The SOO formally requires parties to work together to define the contractual requirements. Third, the partner or knowledge broker would conduct an initial competition. The next stage is to use the internet, and this is where the difficulties begin. It can be helpful to structure your internet research as if it were conducted on paper.
The easiest way is to scan the work, using the abstract and introduction as guides. This helps to eliminate the non-relevant work and also some of the lower quality research. If it sets off alarm bells, there may be something wrong, and the paper is probably of a low quality. But be very careful not to fall into the trap of rejecting research just because it conflicts with your hypothesis. Failure to do this will completely invalidate the literature review and potentially undermine the research project.
Any research that may be relevant should be moved to the shortlist folder. The next stage is to critically evaluate the paper and decide if the research is sufficient quality. Think about it this way: A smaller number of quality sources is far preferable than a long but irrelevant list.
Check into the credentials of any source which you rely on heavily for the literature review. The reputation of the University or organization is a factor, as is the experience of the researcher. If their name keeps cropping up, and they have written many papers, the source is probably OK. Good research should have been replicated by other independent researchers, with similar results, showing that the information is fairly safe to use.
If the process is proving to be difficult and in some fields like medicine and environmental research, there is a lot of poor science do not be afraid to ask a supervisor for advice. They should know some trustworthy sources to look at. It may be a little extra work for them, but there will be even more work if they have to tear apart a review because it is built on shaky evidence.
Conducting a good literature review takes patience and is a matter of practice. Take solace that even the best scientists can fall into the trap of using poor evidence.
If your research program is well constructed, a less-than-perfect literature review will not affect the results. Check out our quiz-page with tests about:. Martyn Shuttleworth Sep 16, What is a Literature Review?. Retrieved Sep 13, from Explorable. The text in this article is licensed under the Creative Commons-License Attribution 4. You can use it freely with some kind of link , and we're also okay with people reprinting in publications like books, blogs, newsletters, course-material, papers, wikipedia and presentations with clear attribution.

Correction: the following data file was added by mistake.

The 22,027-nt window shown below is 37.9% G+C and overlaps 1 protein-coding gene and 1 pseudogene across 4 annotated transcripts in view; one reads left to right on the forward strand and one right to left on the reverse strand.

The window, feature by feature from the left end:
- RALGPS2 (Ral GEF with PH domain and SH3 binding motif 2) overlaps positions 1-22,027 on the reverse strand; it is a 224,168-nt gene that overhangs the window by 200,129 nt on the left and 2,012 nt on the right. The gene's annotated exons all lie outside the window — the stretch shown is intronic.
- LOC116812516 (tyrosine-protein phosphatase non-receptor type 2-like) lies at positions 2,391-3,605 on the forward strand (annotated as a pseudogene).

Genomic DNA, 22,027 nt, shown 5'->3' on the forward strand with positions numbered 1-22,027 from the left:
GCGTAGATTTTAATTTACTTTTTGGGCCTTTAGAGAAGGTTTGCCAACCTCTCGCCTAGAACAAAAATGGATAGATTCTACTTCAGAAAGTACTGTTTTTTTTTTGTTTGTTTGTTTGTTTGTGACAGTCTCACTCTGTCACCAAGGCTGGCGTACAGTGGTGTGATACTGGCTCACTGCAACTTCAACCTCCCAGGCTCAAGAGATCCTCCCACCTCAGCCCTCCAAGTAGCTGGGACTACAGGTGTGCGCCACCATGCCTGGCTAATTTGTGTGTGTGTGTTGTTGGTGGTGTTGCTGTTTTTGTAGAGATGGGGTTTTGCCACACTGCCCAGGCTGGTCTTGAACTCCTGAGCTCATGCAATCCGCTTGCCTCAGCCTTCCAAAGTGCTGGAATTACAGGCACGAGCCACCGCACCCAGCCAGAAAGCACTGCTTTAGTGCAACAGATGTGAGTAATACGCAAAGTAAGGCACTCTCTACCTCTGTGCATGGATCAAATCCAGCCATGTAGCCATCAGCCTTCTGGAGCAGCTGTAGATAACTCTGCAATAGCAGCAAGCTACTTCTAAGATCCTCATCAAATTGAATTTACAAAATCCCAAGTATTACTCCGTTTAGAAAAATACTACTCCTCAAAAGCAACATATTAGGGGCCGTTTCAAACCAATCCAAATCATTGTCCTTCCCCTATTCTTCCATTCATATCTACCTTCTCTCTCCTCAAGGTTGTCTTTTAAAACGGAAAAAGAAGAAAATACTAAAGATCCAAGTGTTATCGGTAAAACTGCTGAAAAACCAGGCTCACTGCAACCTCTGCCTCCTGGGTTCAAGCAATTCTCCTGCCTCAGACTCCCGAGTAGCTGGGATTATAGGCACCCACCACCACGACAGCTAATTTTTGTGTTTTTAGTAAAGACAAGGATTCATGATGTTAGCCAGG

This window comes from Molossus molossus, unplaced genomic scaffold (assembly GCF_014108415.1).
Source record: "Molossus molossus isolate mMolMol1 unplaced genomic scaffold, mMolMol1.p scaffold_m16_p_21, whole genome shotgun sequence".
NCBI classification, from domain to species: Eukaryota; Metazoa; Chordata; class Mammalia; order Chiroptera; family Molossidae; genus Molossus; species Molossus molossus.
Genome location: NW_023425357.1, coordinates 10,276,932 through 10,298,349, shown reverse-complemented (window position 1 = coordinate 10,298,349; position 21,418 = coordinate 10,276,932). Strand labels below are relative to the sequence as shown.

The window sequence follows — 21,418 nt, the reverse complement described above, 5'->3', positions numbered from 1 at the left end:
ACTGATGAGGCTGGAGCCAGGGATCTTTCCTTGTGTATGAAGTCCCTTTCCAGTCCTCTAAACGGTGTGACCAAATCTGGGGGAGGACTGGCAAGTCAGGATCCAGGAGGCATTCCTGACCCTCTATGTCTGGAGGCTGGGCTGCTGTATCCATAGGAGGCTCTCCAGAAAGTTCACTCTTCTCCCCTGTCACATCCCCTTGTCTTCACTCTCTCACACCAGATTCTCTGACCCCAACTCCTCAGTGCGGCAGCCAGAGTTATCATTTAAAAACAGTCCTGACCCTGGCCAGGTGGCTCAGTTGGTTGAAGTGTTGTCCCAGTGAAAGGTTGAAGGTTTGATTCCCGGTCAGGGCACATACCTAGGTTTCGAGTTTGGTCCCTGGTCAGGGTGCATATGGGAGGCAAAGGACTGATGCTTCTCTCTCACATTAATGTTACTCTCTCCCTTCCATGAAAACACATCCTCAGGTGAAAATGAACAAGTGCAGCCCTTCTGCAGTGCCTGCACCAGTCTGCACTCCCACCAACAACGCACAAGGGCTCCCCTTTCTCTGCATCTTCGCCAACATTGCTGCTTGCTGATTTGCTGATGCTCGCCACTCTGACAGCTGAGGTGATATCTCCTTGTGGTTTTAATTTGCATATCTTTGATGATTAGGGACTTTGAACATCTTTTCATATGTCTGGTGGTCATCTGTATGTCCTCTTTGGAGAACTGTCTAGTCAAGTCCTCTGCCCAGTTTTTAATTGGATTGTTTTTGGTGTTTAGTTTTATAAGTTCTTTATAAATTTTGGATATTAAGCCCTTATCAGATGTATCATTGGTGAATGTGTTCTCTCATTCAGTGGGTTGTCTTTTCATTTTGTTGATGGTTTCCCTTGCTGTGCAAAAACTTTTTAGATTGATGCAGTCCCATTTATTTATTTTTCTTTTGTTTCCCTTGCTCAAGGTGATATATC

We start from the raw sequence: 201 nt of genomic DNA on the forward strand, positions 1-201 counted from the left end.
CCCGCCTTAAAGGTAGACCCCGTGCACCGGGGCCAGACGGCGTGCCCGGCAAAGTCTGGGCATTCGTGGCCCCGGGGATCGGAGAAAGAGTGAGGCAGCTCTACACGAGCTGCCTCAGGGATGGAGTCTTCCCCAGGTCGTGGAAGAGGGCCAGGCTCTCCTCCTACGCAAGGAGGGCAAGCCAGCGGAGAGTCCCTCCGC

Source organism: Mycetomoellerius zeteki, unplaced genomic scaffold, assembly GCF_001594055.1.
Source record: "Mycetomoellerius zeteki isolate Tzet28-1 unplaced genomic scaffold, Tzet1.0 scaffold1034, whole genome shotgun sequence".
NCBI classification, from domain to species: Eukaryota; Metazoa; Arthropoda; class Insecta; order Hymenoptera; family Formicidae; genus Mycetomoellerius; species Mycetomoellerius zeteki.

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A literature review is a “critical analysis of a segment of a published body of knowledge through summary, classification, and comparison of prior research studies, reviews of literature.
literature review As part of the planning process you should have done a LITERATURE REVIEW, which is a survey of important articles, books and other sources pertaining to your research topic. Now, for the second main section of your research report you need to write a summary of the main studies and research related to your topic.
Integrative Review Considered a form of research that reviews, critiques, and synthesizes representative literature on a topic in an integrated way such that new frameworks and perspectives on the topic are generated. The body of literature includes all studies that address related or identical hypotheses. Literature review as a research method T Methods for Software Engineering Varvana Myllärniemi, [email protected] 1. Overview of this lecture • Literature review as a research methodology in software engineering • Conducting the literature review Writing a literature review. MIS Quarterly, 26(2),
Integrative literature review reviews, critiques, and synthesizes secondary data about research topic in an integrated way such that new frameworks and perspectives on the topic are eroticlesbian.ml your research does not involve primary data collection and data analysis, then using integrative literature review will be your only option. Sources for the literature and examples. Your literature review should integrate a wide range of sources such as: eroticlesbian.mloks remain as the most important source to find models and theories related to the research .